Here's an article that ran today in the Denver Post:
Youth ski dichotomy keys on tradition versus trendy
By John Meyer
Denver Post Snow Sports Writer
Beaver Creek - To hear the buzz that surrounds the freeskiing movement, you'd think traditional ski racing has become so hopelessly old school it ought to be sponsored by Geritol or Viagra, or maybe a hearing-aid brand. You'd think the U.S. Ski Team soon will have a following as big as curling because, according to the hype, kids in ski towns are hucking and jibbing, not running gates.
In a foul-mouthed interview with Freeskier magazine, to cite one recent example, high school dropout Tanner Hall recently scoffed at the difficulty of World Cup ski racing and predicted its demise. I gather he's some sort of star in the freeskiing movement.
'Sorry to all those racers out there,' Hall said, 'but in 10 years you guys ain't going to be nothing.'
Sorry, Tanner, but youth membership in the U.S. Ski and Snowboard Association is up 4 percent over last year, and up 11 percent over three years ago.
NASTAR, the country's largest recreational race program, maintains double-digit growth.
A lot of kids are doing tricks in halfpipes, congratulating themselves on how hip and brave they are, but there are still plenty of racers. They're the ones who understand ski racing was extreme before extreme was extreme.
Hall is upset because Bode Miller makes more endorsement money than he does, so he ridicules ski racing.
'All they do is ski down one icy (expletive deleted) run,' Hall said. 'Put me in a downhill and I might not go as fast as Bode Miller, but I'll make it to the bottom. Put any of those racers in the pipe and they won't even go.'
Daron Rahlves, a free-spirited Californian who finished second in the World Cup downhill standings the past two seasons and has dropped into a halfpipe or two, read Hall's interview and was incensed.
'I'm like, are you kidding me?' Rahlves said Tuesday. 'If somebody is going to be talking smack, they should know what they're talking about. He's not educated, he's young, and he's in his own little freeskier world. It's great to expand the sport.
'It's something the industry must pay attention to, but jumping on rails to me is more like Rollerblades. It's not skiing. These guys are impressive, they work hard to accomplish these tricks, but it's the same thing over and over again.'
The men's World Cup tour is here for four days of racing in super-G, downhill, giant slalom and slalom beginning Thursday. The Birds of Prey downhill course is one of the most challenging in the world, and speeds in Friday's downhill are apt to exceed 80 mph. I don't know Tanner Hall and I've never seen him ski, but I doubt he could finish within 15 seconds of Rahlves on the Birds of Prey - if he made it down. I'd put his chances at 50-50.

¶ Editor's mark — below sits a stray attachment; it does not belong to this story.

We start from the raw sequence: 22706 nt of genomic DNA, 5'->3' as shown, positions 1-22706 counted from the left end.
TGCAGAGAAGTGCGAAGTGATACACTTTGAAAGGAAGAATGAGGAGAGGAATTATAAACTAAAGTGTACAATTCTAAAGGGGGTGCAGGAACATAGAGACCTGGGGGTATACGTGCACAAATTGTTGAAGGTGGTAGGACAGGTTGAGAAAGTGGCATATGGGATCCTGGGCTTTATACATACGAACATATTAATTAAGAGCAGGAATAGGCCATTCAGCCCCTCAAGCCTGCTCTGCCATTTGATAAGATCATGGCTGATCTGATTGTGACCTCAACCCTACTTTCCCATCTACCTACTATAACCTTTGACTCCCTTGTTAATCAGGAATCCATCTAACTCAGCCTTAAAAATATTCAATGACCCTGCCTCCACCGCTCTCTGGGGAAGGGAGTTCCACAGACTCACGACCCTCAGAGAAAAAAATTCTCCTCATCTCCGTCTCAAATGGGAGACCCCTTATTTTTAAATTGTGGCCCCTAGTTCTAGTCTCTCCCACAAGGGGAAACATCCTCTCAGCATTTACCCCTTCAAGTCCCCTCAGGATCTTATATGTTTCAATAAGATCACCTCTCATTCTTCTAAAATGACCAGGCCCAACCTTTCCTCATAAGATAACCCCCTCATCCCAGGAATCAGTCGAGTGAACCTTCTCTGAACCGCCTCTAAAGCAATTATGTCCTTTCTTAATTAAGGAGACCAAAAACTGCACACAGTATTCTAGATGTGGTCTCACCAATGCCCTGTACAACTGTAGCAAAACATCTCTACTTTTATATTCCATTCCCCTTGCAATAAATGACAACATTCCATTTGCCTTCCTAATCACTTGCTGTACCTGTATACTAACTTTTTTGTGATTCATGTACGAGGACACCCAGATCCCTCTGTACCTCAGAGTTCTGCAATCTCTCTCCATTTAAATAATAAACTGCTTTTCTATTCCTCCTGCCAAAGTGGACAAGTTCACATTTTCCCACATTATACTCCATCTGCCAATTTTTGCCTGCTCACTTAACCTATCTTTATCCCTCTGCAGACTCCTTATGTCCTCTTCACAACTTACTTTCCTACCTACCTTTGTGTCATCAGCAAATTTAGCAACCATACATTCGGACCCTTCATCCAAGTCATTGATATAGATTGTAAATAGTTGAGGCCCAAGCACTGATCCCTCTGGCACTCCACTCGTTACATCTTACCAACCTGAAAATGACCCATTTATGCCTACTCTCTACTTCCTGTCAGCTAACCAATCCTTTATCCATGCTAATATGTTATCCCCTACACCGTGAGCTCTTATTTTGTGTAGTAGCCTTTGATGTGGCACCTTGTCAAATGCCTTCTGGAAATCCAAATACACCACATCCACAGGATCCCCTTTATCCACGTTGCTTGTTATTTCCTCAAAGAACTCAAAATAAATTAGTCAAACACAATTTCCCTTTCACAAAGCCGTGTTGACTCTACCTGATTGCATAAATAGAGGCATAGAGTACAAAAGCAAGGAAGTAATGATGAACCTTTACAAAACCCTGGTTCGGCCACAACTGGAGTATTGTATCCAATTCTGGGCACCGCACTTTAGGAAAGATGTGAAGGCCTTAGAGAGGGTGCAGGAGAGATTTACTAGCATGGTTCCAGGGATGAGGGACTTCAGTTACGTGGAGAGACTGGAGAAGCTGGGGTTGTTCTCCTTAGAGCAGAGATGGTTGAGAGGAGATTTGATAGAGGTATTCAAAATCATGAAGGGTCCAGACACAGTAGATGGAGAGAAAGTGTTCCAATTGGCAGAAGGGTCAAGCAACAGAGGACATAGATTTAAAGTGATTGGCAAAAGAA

'I want to see him strap on some 215s,' said Rahlves, who won the Birds of Prey downhill last year. 'He couldn't even turn those things.'
Ski areas are courting the youth vote by building bigger, gnarlier terrain parks, but the U.S. Ski Team doesn't seem too concerned.
'Kids being in terrain parks, riding rails, riding in a halfpipe, the freeskiing thing, all of that stuff is good because it gets young people involved in winter sports,' said Bill Marolt, chief executive of the U.S. Ski and Snowboard Association. 'We want a bigger base of athletes, a bigger pool from which to choose our elite teams. I don't look at it as a negative, I don't look on it as competition, I just look at it as a way to help us market and promote our sport.'
Marolt and David Perry, chief operating officer of the Aspen Skiing Company which hosts the Winter X Games, believe ski racing needs to do a better job of marketing its stars.
'The stars of the X Games are exposed in a lot of new magazines, a lot of new media, ski movies, those kinds of things,' Perry said. 'That's why they're popular. The ski racers aren't getting as much exposure, which is unfortunate, because these are great athletes with compelling stories and they have cross-over appeal.'
Ski racing isn't dying. Miller is making it cool again. My kids can't wait to watch him race this weekend.
'Even though it's gone into a little bit of a dip (in popularity), I believe there's another surge coming,' Perry said. 'Everything is cyclical.'
John Meyer can be reached at 303-820-1616 or email@example.com
'That's what Punk is to me. The near final understanding that the world is ours, and that we only have to realize it to make it so.'